The legal left parties put forward the idea of a vague democracy instead of socialism, and have dropped the concept of class struggle from their respective programmes. After flirting with the Kurdish movement for a while, they have now adopted a nationalist stance in respect of the ongoing colonial war in Kurdistan. They distance themselves from the spontaneous uprisings of the working class, such as the one which erupted in Istanbul last month.

Through isolating themselves from the most active sections of the working class, they cannot play any significant role in the impending class struggles. However their legalistic ideas, their support and praise of bourgeois democracy and the monopoly capitalist state will continue to be focal points of ideological struggle.

Kurdish nationalism and the Kurdish left

Recent years have also witnessed the clarification of ideas and positions within the Kurdish nationalist movement. A powerful bourgeois wing of the movement has appeared in the political arena. Despite its cooperation with the guerrilla movement, its distinct bourgeois programme saw it contending for the leadership of the Kurdish nationalist movement.

Its programme embraces a close cooperation with Turkish finance capital and a wish to integrate with world finance capital through this channel. At least for the time being its programme looks for dominance over Turkish and Iraqi Kurdistan - and its oil reserves - as a junior partner of the Turkish bourgeoisie.

This bourgeois programme pushed aside the old leftwing programme of the guerrilla movement. Gone is the demand for land reform to end the feudal and tribal forms of domination; gone the demand for industrialisation and development of the region with a planned economy by the peoples’ state. Free enterprise, state subsidy and international financial aid and credit have taken their place. Gone the demands for the creation of a free, non-religious state education and a socialised, free health service. Instead, to gain the support of influential local people, a call for Islamic unity and Islamic holy war against the infidel secularist has taken its place. And parallel to this the term, ‘enemy’, has begun to to be applied to all Turks without distinction.

As a result of this transformation, the concept of self-determination of the Kurdish nation has lost its connection with democracy and socialism. This is perhaps the greatest blunder of the Kurdish left - or what remains of it. Victory in a guerrilla war to force the Turkish bourgeoisie into negotiations under the auspices of international organisations has replaced the idea of revolution in Turkey. The Kurdish left has been reduced to an appendage of its own bourgeoisie, prepared to fight and die under a false flag for a bourgeois cause.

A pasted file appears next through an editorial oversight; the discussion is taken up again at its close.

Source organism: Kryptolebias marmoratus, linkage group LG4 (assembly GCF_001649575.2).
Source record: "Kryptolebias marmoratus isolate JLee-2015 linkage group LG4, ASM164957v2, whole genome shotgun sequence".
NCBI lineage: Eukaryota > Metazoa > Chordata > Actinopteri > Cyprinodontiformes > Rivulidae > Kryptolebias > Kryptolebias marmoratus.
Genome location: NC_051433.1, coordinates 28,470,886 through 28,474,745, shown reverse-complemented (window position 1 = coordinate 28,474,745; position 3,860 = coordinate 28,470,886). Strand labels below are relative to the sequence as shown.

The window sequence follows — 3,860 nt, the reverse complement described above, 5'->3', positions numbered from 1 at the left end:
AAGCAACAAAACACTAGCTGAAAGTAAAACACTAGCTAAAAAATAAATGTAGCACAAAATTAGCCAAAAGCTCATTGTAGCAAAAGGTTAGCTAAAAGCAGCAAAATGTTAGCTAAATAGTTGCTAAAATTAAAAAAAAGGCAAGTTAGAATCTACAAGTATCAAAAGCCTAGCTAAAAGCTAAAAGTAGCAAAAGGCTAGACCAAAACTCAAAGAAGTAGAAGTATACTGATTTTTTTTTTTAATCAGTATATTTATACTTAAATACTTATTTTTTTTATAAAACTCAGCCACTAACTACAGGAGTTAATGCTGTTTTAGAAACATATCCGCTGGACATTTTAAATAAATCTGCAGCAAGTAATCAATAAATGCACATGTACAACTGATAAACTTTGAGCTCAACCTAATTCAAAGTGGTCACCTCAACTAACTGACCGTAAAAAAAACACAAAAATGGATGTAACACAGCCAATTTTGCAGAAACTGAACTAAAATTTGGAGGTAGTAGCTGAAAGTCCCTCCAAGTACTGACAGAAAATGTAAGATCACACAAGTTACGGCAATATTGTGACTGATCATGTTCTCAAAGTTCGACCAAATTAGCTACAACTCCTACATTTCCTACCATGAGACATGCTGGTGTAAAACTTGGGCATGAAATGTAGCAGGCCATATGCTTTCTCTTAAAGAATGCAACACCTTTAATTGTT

May Day and the Party of the class

Worldwide reaction is still prevailing and the sorry state of the present day left will continue for some time. The remnants of ‘offical communism’ are all around, but not united or organised. There is no will to reorganise the communist movement. The lack of coherent understanding and pro-gramme can only be overcome through joint practice, through which con-fidence and mutual trust can be rebuilt.

However there are sparks of opportunity within the working class movement for such practical work. Despite all the adverse conditions, strikes, demonstrations and other protest actions are mounting against privatisation and the ensuing rise in unemployment. Despite all the assistance of the state, the Islamic political movement has reached its limits and faces a bitter confrontation with sacked workers in the municipalities they won in the local elections. Despite the mobilisation of a large section of the army, the political opposition movement is not subdued in the cities.

When the condition of the country is full of such explosive class contradictions, these struggles inevitably point to the formation of a political party of the class. Today maybe only the groundwork for the foundations of such a party’s principles can be found in the main demands of May Day.

Democracy in Turkey and self-determination of a Kurdish nation can only be achieved by a revolution led by the working class. Any other ‘solution’ to the Kurdish question would only provide yet another temporary and reactionary settlement between Turkey and the Kurdish bourgeoisie.

To achieve this twin task today working class revolutionaries in Turkey should defend the right to self-determination of the Kurdish nation, including the right of secession without any ifs and buts. Furthermore they have to stand against the colonial war waged by the Turkish bourgeoisie with all the means at their disposal. They have to be the unwavering champions of Kurdish workers and peasants in their struggle against any kind of discrimination and oppression.

A party which does not adopt such a programme is doomed to failure in leading the working class. Any false hopes, such as in a parliamentary road to socialism, in attaching merit to a ‘progressive’ wing of the bourgeoisie, only serve to deceive the working class. The working class must follow its own independent line.

The revolutionary struggle requires the unity of the working class of Turkey. Only this unity can smash the bourgeois state and all remnants of feudal structures and institutions. Any attempt instead to give priority to unity with any social force for this or that partial or temporary aim is sacrificing the working class on the altar of the bourgeoisie.

The revolutionary struggle of the working class is a single international process, and Marxism-Leninism is the theory underpinning it. A party whose political programme is not based on this theory, and whose cadres are not imbued with it and seasoned in day-to-day struggle, cannot hope to lead the working class to revolution and socialism.